Lost but not found: Man battles to excavate landfill site with $72 million Bitcoin fortune
James Howells is an IT engineer who accidentally threw away a hard drive containing 7,500 Bitcoins while cleaning his house in 2013. Since then he has made several unsuccessful appeals to Newport city council officials to allow him to excavate a landfill site in the hopes of recovering the device. Officials are however adamant to grant his request.
Relentless, Howells has made a fresh plea to dig up the lost device. But this time he has added a bit of a twist. Howells is offering the city 25% of the value of the lost Bitcoin as a COVID-19 relief donation. With Bitcoin attempting the $40k mark again, the hard drive holds nearly $300 million, and the city could get $75 million if the device is recovered successfully.
What Howells seeks is the right to excavate, as well as access to landfill records. This is supposed to help him pinpoint the exact grid location of the hard drive. To prevent the release of poisonous gases from the landfill, Howell is saying that his team will create an air-tight seal. On the flip side, officials are worried about the environmental risks as well as the likelihood that the exercise will be fruitless. If that is the case, they would be left to cover the costs.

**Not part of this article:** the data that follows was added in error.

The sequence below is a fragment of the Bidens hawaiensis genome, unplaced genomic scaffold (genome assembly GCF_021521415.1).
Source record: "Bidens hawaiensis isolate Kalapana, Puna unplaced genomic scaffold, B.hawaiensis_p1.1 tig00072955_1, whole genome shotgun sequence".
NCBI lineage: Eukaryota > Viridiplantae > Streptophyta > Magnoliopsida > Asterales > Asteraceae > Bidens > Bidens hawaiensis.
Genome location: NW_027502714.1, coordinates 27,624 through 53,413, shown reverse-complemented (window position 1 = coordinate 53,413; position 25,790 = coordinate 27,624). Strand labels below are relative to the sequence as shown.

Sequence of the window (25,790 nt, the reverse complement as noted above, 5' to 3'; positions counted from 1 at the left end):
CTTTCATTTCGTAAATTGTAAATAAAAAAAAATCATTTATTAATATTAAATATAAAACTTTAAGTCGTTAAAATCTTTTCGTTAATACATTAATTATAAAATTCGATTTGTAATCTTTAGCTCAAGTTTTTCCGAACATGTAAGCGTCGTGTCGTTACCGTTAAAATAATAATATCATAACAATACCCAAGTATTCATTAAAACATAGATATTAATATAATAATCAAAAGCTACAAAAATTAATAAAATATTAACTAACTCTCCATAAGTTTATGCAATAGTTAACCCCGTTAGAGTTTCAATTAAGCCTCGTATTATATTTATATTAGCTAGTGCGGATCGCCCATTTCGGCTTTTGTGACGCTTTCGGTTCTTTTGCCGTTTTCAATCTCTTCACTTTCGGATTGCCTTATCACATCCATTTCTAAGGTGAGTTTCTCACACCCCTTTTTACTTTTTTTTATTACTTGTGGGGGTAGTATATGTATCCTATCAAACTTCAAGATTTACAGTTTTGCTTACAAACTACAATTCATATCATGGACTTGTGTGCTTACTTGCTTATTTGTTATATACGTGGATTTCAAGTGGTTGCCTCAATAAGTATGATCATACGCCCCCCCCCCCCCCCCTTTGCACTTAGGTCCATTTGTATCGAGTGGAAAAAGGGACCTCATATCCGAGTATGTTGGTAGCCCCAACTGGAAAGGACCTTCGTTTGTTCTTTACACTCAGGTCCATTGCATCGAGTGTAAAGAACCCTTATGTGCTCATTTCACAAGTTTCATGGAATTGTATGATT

Speaking on the likelihood of being able to recover the data, Howells said:
There is no guarantee of that [it still working] because of the environment it’s been in, but there are things that give me confidence. The outside case might be rusted. But the inside disk, where the data is stored, there should be a good chance that it still works. I believe there still will be a chance. But the longer this drags on though, it’s less likely to be a possibility.
Howells is not the first person to lose his Bitcoin fortune. Stefan Thomas received over 7,000 bitcoins in 2011 but has since forgotten the password to his wallet.